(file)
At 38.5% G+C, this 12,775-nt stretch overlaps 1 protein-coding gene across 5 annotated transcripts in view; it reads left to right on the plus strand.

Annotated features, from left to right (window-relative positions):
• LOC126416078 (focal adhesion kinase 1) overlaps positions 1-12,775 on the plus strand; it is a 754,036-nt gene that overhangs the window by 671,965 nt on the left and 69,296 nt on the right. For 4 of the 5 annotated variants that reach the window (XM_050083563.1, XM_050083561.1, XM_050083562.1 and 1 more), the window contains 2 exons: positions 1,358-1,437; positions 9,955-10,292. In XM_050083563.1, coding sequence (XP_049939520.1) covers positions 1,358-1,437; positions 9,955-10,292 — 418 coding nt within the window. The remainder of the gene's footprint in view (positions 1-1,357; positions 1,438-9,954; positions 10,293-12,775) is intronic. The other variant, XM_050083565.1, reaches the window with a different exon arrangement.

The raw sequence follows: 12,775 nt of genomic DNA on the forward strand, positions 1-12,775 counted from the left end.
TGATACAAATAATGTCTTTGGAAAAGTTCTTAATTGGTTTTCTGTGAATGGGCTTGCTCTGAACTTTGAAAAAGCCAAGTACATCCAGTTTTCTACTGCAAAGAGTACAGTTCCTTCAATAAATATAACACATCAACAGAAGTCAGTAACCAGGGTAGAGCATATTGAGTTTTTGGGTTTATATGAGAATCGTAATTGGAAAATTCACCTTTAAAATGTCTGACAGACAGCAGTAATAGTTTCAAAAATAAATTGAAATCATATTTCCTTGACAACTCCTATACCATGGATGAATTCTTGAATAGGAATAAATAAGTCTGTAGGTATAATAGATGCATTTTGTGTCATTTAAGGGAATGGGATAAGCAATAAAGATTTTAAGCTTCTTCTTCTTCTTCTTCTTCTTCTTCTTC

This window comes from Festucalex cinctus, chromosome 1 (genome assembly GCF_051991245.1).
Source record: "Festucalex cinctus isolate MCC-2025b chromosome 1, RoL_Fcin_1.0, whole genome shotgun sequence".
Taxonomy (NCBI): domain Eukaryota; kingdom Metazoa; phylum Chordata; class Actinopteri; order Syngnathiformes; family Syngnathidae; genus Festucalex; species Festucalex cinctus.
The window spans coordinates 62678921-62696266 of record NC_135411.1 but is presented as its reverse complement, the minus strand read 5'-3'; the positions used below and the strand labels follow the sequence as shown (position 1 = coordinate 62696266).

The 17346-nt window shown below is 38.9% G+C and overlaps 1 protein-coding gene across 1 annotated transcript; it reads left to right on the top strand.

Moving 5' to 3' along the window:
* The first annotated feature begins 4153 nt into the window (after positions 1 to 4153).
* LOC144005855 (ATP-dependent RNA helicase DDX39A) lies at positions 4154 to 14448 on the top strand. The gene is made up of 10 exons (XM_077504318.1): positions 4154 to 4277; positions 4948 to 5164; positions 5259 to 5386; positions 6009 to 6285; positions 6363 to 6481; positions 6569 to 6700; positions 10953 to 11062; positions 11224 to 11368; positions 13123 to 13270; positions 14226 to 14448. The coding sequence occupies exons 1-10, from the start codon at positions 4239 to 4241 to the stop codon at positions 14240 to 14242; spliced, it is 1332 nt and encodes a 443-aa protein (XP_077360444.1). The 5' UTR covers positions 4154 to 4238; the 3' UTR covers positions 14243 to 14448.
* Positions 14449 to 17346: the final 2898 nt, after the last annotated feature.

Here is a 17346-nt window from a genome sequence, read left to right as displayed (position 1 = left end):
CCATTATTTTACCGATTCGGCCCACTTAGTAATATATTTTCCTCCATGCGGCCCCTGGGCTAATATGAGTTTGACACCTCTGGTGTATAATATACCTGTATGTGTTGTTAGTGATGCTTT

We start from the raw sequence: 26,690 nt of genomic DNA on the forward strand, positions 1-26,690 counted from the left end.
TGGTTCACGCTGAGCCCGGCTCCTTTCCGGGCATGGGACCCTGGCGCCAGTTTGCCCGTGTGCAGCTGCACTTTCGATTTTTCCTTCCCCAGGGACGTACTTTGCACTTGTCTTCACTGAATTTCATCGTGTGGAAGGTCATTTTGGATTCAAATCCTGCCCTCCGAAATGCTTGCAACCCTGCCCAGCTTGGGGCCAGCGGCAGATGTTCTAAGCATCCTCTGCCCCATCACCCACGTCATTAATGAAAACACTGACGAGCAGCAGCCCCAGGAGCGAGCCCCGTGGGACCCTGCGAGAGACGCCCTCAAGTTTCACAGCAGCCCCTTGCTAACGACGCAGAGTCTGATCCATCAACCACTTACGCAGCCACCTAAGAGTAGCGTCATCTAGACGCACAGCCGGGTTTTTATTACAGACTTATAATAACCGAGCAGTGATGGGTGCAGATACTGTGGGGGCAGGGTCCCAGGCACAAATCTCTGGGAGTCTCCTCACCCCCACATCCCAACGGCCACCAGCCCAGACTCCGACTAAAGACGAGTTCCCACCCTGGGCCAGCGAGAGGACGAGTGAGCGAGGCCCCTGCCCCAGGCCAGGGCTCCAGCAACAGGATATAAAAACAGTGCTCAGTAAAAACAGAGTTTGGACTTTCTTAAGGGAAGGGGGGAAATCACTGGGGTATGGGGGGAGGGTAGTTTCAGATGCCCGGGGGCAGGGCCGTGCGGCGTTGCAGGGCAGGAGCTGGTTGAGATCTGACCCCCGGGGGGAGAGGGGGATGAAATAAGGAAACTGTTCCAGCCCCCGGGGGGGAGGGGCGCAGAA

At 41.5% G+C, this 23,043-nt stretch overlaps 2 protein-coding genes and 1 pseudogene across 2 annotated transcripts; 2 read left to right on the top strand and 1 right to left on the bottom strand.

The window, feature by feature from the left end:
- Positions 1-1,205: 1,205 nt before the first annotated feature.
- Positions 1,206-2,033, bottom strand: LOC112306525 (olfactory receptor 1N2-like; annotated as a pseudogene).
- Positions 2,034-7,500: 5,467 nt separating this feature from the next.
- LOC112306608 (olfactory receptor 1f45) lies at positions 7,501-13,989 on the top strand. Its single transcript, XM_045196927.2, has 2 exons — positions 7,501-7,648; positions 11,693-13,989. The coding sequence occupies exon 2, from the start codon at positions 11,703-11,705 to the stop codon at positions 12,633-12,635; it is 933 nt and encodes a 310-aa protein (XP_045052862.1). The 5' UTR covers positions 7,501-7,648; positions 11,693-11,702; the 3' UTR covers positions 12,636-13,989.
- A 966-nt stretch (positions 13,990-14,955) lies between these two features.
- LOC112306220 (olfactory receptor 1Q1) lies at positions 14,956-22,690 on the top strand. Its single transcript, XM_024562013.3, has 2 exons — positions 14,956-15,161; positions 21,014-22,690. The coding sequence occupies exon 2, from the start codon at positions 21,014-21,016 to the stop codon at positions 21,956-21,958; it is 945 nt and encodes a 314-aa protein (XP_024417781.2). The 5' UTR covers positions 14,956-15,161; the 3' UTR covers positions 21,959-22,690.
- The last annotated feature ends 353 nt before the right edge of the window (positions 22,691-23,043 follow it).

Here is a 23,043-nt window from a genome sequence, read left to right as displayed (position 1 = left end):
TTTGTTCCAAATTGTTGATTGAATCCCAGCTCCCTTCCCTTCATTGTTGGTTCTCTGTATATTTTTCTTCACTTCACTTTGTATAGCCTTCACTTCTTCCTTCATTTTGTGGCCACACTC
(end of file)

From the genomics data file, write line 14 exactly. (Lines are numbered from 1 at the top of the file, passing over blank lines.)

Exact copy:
* Positions 14449 to 17346: the final 2898 nt, after the last annotated feature.